Thursday, January 04, 2007

Quote of the day

"I think it's useful to seem responsible. It means I get an office at the BBC, when really they shouldn't trust me further than they can kick me".

Armando Iannucci, in conversation with Mark Lawson on BBC Four last night.

Sandwiched between the Alan Partridge Christmas special 'Knowing Me Knowing Yule' (which Iannucci co-wrote and produced) and the Christmas special of his political satire 'The Thick Of It', the hour-long interview was packed full of fascinating stuff - not least the details of his first meeting with Chris Morris, in which they met at BBC Television Centre and then drove round and round it for a couple of hours chatting because there were no parking spaces. The beginnings of a beautiful friendship indeed. For someone who, like Morris, seems to get a thrill out of being provocative, in many ways Iannucci came across as quite a conservative person, as well as an unashamed comedy enthusiast (less surprisingly).

Perhaps most revealing was Iannucci's evident unease at Partridge's infamous 1996 interview with Tony Blair in front of a youthful audience, one which was (as he said) entirely "on-message". Ten years later, and he was spoofing Blair's assassination in 'Time Trumpet', as part of The Terrorism Awards presented by Peter Snow and Philippa Forrester...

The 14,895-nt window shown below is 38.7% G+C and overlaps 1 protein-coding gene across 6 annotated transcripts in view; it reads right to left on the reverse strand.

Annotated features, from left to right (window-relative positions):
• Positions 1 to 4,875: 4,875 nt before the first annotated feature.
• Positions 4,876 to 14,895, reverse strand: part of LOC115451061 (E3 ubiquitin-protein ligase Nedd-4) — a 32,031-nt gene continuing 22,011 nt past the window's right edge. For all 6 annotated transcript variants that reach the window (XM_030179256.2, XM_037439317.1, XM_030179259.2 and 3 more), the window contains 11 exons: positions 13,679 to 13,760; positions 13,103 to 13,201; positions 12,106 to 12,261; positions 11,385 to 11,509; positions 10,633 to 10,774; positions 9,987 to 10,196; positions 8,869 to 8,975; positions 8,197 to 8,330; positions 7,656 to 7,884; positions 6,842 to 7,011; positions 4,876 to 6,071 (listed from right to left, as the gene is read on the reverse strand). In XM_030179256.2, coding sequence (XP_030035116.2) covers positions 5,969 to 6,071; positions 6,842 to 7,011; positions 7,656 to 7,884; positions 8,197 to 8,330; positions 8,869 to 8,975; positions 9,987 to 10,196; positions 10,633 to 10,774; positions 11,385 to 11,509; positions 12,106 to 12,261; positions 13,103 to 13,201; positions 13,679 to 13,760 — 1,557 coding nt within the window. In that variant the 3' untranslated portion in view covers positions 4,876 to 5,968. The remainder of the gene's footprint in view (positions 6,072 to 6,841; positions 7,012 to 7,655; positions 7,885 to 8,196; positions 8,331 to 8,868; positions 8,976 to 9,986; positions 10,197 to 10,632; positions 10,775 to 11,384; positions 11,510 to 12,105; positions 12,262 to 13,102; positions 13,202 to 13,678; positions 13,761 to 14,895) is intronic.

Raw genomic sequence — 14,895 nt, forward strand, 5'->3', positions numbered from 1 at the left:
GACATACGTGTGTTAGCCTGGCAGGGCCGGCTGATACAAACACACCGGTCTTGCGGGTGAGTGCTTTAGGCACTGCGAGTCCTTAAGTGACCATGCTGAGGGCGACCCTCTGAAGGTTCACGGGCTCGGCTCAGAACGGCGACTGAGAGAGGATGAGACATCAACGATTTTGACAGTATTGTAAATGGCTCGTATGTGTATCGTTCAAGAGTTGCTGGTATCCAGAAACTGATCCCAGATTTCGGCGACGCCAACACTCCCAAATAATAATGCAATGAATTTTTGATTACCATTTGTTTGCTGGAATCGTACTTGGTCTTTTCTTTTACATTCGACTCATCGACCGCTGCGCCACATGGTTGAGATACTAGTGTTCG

And what of 'The Thick Of It', the second series of which follows later this year? Well, there was an obvious need to keep Hugh Abbot, the bumbling minister played by Chris Langham, out of things, but what was good to see was that the programme didn't collapse without its centre.

Instead, Olly Reeder (Chris Addison) and Malcolm Tucker (Peter Capaldi, in superb vein-popping form) took the lead, with the latter's near-breakdown particularly effective, and we were also introduced to the Shadow Minister Peter Mannion (Roger Allam) and his team, pretty much a mirror image, for whom the biggest issue of the day was nothing to do with social affairs or citizenship but whether or not Mannion should be seen wearing a tie in public.

If I had one reservation - and I never thought I'd say this - it would be that much of the humour (more than in the first series) relied upon the vulgarities exchanged between the characters. The dialogue could I think have been sharper and more witty had the emphasis not so often been on simple verbal crudity as a comic device. It perhaps had more of Jesse 'Peep Show' Armstrong about it than Iannucci himself, so it'll be interesting to see how the second series pans out.

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